`__isoc99_sscanf` is used regardless of `-std=c89 -pedantic`

I have this test file 1.c, and compile it with clang-11 -emit-llvm -std=c89 -pedantic -Wall -c -g -O0 -Xclang -disable-O0-optnone ./1.c, then use llvm-dis-11 to get 1.ll

#include<stdio.h>

int main(){
        int a;
        scanf("%d",&a);
        return 0;
}                                                                                                                                                                         

Here is the content of 1.ll, why @__isoc99_scanf exists after specify -std=c89 -pedantic?

; ModuleID = './1.bc'
source_filename = "./1.c"
target datalayout = "e-m:e-p270:32:32-p271:32:32-p272:64:64-i64:64-f80:128-n8:16:32:64-S128"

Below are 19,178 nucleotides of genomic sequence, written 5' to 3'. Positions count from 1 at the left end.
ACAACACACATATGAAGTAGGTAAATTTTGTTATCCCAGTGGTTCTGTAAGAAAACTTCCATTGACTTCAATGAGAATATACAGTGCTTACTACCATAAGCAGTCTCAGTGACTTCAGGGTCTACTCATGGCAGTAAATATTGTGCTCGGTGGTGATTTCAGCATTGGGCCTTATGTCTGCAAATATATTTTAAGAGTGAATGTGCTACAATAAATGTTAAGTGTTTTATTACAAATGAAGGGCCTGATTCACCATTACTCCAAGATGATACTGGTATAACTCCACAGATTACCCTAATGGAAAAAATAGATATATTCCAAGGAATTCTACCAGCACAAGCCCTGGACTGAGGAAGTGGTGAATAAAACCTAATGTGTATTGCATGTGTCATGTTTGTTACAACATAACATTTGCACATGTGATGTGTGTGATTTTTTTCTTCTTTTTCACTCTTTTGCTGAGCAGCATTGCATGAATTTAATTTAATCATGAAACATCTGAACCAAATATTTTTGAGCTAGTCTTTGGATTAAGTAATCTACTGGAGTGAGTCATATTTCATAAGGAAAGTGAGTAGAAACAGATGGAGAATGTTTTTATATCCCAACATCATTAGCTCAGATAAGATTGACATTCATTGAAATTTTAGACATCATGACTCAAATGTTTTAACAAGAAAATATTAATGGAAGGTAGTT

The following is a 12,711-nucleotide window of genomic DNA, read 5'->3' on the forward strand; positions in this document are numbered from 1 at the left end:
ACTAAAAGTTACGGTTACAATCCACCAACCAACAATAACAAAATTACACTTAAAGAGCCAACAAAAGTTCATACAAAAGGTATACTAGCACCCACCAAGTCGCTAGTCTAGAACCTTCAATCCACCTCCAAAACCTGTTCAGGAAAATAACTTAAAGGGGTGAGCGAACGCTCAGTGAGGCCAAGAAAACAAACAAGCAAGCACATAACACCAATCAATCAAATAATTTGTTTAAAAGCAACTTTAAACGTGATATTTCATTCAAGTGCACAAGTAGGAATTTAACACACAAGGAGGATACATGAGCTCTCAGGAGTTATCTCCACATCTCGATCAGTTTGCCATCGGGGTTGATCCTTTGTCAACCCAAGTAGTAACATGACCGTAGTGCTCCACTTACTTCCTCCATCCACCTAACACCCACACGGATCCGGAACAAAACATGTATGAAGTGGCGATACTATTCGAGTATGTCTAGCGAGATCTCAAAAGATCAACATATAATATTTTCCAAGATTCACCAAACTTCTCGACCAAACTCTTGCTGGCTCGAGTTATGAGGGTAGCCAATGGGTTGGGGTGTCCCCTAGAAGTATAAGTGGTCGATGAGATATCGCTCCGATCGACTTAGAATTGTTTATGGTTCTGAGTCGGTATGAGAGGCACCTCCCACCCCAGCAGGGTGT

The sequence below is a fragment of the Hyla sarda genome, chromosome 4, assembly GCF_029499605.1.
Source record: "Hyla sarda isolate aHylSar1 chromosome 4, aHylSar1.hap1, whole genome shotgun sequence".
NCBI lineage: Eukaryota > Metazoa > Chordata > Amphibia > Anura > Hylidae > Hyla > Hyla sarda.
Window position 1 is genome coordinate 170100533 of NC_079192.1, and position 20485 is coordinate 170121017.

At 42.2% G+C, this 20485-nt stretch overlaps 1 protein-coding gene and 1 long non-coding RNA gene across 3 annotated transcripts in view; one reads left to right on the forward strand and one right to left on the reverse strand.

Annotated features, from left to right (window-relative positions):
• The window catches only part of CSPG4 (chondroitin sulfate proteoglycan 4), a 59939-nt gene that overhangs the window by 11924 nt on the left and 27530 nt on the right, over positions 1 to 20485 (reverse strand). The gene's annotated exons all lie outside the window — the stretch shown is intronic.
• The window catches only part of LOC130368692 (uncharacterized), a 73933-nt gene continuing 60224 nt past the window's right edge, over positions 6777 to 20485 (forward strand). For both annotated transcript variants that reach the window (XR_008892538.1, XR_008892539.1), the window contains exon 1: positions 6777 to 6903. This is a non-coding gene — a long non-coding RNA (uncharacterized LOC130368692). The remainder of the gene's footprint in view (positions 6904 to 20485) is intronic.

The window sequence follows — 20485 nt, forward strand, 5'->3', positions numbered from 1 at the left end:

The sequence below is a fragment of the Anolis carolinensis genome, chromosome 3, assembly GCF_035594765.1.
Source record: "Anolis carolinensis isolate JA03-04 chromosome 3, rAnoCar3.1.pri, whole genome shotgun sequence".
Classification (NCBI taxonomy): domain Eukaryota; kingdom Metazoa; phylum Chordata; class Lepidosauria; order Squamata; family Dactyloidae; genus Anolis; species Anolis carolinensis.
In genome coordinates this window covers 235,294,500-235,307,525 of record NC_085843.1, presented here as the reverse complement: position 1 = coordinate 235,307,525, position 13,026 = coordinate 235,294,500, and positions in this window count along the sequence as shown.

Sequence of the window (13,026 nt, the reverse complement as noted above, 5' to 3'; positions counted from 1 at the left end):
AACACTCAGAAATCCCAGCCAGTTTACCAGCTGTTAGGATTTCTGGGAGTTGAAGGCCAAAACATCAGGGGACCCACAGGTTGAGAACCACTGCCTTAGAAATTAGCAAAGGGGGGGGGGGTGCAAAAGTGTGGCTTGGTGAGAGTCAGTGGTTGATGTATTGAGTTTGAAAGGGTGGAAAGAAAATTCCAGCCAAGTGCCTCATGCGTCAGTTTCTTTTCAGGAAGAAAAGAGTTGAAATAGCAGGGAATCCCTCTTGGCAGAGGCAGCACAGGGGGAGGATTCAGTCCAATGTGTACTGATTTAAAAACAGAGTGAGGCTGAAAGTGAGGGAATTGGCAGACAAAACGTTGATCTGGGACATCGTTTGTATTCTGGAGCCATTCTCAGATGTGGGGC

target triple = "x86_64-pc-linux-gnu"

@.str = private unnamed_addr constant [3 x i8] c"%d\00", align 1

; Function Attrs: noinline nounwind uwtable
define dso_local i32 @main() #0 !dbg !7 {
  %1 = alloca i32, align 4
  %2 = alloca i32, align 4
  store i32 0, i32* %1, align 4
  call void @llvm.dbg.declare(metadata i32* %2, metadata !12, metadata !DIExpression()), !dbg !13
  %3 = call i32 (i8*, ...) @__isoc99_scanf(i8* getelementptr inbounds ([3 x i8], [3 x i8]* @.str, i64 0, i64 0), i32* %2), !dbg !14
  ret i32 0, !dbg !15
}

As I understand it, that’s a glibc thing where the C99 variant was added to account for the addition of %a which was a GNU extension in C89. I believe you need to pass -std=c89 -D_GNU_SOURCE to get the C89 scanf call specifically, but this is a bit outside of my area of expertise as well.

1 Like

Thanks, that’s what I want